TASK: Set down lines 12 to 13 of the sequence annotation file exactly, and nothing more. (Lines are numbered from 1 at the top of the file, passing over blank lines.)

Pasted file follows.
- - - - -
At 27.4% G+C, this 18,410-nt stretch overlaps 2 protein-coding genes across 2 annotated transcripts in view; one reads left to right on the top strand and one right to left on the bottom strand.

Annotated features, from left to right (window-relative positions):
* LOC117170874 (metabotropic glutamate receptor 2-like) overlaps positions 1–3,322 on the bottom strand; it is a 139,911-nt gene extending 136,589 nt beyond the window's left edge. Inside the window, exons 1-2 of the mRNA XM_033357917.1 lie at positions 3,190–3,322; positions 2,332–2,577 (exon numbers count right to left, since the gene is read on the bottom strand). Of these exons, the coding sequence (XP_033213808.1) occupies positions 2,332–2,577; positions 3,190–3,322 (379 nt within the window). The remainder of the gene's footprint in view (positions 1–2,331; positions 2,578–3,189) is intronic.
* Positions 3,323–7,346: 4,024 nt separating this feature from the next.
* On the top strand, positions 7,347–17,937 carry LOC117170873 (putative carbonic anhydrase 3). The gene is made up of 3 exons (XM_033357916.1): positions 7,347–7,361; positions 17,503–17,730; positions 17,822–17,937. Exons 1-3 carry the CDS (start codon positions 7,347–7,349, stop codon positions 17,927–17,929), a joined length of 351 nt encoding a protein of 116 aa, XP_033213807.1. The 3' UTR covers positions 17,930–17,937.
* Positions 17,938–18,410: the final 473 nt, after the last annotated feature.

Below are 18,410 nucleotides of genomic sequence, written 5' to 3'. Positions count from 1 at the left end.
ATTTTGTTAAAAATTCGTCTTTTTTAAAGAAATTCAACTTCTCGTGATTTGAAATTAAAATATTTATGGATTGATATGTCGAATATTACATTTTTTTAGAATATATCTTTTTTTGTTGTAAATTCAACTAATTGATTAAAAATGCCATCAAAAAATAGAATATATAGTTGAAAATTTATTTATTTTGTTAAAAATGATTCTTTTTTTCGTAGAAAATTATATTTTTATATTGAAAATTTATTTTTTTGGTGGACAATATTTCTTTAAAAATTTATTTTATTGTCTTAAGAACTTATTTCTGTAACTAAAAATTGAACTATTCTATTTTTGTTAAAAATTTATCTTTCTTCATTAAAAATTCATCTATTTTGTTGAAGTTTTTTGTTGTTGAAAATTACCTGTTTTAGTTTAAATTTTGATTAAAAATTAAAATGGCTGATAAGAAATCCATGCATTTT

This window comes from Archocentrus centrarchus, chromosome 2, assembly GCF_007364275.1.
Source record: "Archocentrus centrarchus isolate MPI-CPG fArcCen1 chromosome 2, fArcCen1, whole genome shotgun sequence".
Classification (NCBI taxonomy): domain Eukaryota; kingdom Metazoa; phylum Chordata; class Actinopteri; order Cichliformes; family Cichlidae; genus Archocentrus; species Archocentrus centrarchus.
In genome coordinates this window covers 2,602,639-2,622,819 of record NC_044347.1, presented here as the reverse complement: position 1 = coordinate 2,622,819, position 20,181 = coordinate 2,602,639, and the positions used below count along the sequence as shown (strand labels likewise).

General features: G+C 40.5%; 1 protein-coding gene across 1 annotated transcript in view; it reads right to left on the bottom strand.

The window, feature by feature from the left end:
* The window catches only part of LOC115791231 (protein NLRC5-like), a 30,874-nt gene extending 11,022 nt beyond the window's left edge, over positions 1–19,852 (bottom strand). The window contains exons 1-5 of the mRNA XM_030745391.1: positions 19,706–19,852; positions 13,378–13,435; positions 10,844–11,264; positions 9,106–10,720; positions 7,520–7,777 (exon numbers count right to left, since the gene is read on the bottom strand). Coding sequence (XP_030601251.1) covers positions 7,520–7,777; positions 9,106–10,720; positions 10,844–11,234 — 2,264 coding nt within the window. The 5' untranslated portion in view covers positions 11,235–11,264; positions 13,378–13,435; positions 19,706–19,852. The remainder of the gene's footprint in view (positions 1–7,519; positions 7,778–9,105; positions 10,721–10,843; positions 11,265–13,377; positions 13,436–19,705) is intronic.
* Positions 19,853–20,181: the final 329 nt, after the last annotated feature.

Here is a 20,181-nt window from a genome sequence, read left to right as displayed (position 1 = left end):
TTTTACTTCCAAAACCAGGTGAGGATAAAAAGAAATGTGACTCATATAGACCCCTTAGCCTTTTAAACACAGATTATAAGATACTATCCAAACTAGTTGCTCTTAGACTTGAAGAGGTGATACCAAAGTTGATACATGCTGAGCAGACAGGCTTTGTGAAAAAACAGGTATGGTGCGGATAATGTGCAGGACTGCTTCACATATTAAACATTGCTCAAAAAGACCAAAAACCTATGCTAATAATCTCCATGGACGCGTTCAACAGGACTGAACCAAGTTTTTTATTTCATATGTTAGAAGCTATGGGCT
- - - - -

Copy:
In genome coordinates this window covers 2,602,639-2,622,819 of record NC_044347.1, presented here as the reverse complement: position 1 = coordinate 2,622,819, position 20,181 = coordinate 2,602,639, and the positions used below count along the sequence as shown (strand labels likewise).

General features: G+C 40.5%; 1 protein-coding gene across 1 annotated transcript in view; it reads right to left on the bottom strand.